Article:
Police in the United States killed 14 people in the first eight days of October, according to a list compiled by volunteers on Wikipedia. This figure does not include an additional four killings by the New York City Police Department (NYPD) in the past two weeks, from the end of September to October 8. A few of the atrocities recently committed by police and other law enforcement officials follow.
Another asthmatic dies in NYPD custody
On Wednesday, 46-year-old asthmatic Daniel Levitt died after being tackled and arrested by two NYPD officers in Queens. This is the second such case in New York City this year. Eric Garner, also asthmatic, died after being placed in a choke-hold by police on Staten Island in July.
Levitt, a former electrician living on disability, was in very poor health. In addition to severe asthma, he also recently received a pacemaker. His father, Daniel Levitt, Sr., told the New York Times, “Even with the pacemaker, he’s still a strong kid, but he can’t even run a half block.”
Levitt was arrested in early August for petty larceny and possession of stolen property, accused of stealing an iPad mini worth about $300 from a Queens electronics store. Levitt was released and ordered to appear at his arraignment hearing the following month, a fairly common procedure for minor cases in New York. When Levitt failed to appear, according to police, the judge wrote a bench warrant for his arrest. Levitt’s family, however, disputes that Levitt had any outstanding warrants.
The arresting officer in the case, after recognizing Levitt riding a scooter through the Ridgewood neighborhood in Queens on Wednesday afternoon, chased after him in an unmarked police car. After Levitt clipped the side of a car and fell off of his scooter, he got up and ran until the cop and his partner tackled him to the ground and arrested him.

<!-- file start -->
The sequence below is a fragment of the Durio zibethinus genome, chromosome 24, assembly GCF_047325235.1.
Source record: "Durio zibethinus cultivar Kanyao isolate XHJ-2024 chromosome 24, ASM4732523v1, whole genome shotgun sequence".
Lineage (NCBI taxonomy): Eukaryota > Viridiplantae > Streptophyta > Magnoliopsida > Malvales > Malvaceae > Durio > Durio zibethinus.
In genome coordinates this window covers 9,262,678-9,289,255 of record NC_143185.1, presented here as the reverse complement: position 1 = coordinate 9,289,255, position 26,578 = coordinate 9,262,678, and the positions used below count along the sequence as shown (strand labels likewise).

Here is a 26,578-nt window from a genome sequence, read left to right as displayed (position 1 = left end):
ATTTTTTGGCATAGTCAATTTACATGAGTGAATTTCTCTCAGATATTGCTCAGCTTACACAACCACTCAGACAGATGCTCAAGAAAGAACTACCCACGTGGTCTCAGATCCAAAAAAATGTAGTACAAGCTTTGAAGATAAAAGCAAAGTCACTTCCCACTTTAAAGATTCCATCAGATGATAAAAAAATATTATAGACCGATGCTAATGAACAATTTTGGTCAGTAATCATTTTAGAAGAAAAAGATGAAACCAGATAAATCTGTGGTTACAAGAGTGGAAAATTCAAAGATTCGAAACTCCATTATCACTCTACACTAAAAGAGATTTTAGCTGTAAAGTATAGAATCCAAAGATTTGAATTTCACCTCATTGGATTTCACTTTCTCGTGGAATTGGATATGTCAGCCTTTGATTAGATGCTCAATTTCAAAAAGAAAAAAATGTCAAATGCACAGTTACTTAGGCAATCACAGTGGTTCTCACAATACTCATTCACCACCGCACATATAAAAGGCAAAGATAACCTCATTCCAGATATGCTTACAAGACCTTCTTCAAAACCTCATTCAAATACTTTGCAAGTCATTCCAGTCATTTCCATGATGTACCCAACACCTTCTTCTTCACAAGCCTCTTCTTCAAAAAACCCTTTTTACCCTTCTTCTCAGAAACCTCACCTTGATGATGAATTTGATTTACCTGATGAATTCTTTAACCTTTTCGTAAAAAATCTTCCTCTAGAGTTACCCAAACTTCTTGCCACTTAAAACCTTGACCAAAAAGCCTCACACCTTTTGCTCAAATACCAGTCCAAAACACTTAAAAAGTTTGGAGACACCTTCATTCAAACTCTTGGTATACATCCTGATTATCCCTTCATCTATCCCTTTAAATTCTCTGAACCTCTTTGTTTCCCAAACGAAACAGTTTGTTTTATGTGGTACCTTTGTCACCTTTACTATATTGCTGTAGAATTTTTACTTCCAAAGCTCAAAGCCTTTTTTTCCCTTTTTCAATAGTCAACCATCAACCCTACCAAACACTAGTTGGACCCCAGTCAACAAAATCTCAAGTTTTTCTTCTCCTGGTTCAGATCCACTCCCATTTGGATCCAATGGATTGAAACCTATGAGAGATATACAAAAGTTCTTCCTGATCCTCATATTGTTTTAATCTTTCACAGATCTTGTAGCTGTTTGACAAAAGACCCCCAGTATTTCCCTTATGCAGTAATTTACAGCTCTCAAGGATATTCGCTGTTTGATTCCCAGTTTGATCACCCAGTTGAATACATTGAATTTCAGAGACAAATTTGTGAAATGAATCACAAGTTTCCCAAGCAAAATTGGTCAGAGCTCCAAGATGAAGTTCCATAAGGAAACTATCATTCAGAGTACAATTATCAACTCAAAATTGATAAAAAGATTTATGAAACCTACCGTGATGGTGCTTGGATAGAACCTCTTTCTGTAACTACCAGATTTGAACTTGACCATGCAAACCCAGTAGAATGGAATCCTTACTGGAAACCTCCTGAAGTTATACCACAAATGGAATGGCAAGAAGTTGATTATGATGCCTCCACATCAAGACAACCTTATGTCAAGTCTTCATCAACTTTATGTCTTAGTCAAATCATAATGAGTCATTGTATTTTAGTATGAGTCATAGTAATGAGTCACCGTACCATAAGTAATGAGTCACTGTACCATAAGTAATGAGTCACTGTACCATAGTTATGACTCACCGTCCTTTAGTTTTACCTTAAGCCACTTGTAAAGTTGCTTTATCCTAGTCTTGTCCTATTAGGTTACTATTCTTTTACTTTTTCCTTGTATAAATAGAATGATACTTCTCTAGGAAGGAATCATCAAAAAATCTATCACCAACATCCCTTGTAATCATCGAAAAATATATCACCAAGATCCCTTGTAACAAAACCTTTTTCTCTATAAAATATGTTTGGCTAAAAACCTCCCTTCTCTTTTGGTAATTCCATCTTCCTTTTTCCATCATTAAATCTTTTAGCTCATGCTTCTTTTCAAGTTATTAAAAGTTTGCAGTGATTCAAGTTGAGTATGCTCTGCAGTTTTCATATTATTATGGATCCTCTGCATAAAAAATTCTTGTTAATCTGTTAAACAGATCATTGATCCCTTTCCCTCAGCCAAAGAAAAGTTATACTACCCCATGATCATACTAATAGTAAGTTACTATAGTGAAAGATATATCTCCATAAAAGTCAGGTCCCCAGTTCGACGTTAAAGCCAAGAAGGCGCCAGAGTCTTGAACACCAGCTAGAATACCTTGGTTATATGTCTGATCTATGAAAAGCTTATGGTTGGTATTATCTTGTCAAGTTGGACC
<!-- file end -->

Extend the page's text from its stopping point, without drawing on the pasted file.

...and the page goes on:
Levitt went into convulsions as the officers brought him to their car. The policemen do not appear to have taken this seriously: one witness told the Huffington Post, “I said [to the police], ‘The guy’s turning blue. He might need some help,’ but the cop said, ‘Nah, don’t worry. He’s faking it.’ But he was gasping for air.”
The officers eventually removed Levitt’s handcuffs after he lost consciousness and called for paramedics. He was taken to Wyckoff Heights Medical Center, where he was pronounced dead shortly afterward. Although an autopsy is still pending, Levitt’s father noted that his body had fresh bruises on his torso and neck that had been covered up by bandages.
Georgia SWAT team kills Georgia man in his home during illegal no-knock raid
A SWAT team in central Georgia killed a 59-year-old man in his own home during a nighttime raid, acting on a false tip from a drug addict who had stolen his car.
On September 24, Rodney Garrett, a known addict, turned himself into the Laurens County Sheriff Department. Garret alleged that he had found 20 ounces of methamphetamine in a plastic bag at the residence of David Hooks, a local businessman and contractor for nearby military bases, before stealing his SUV.
At 11 pm that same night, a SWAT team assembled outside Hooks’ home. David’s wife, Teresa, terrified at the sight of men in black camouflage, woke her husband up and told him the burglars had returned. David grabbed his shotgun and went downstairs.
According to a statement from Hooks’ attorney, police burst through the back door of the house and fired “in excess of 16 shots” from “both 40 caliber handguns and assault rifles. Several shots were fired through a blind wall at David with the shooters not knowing who or what was on the other side of the wall.”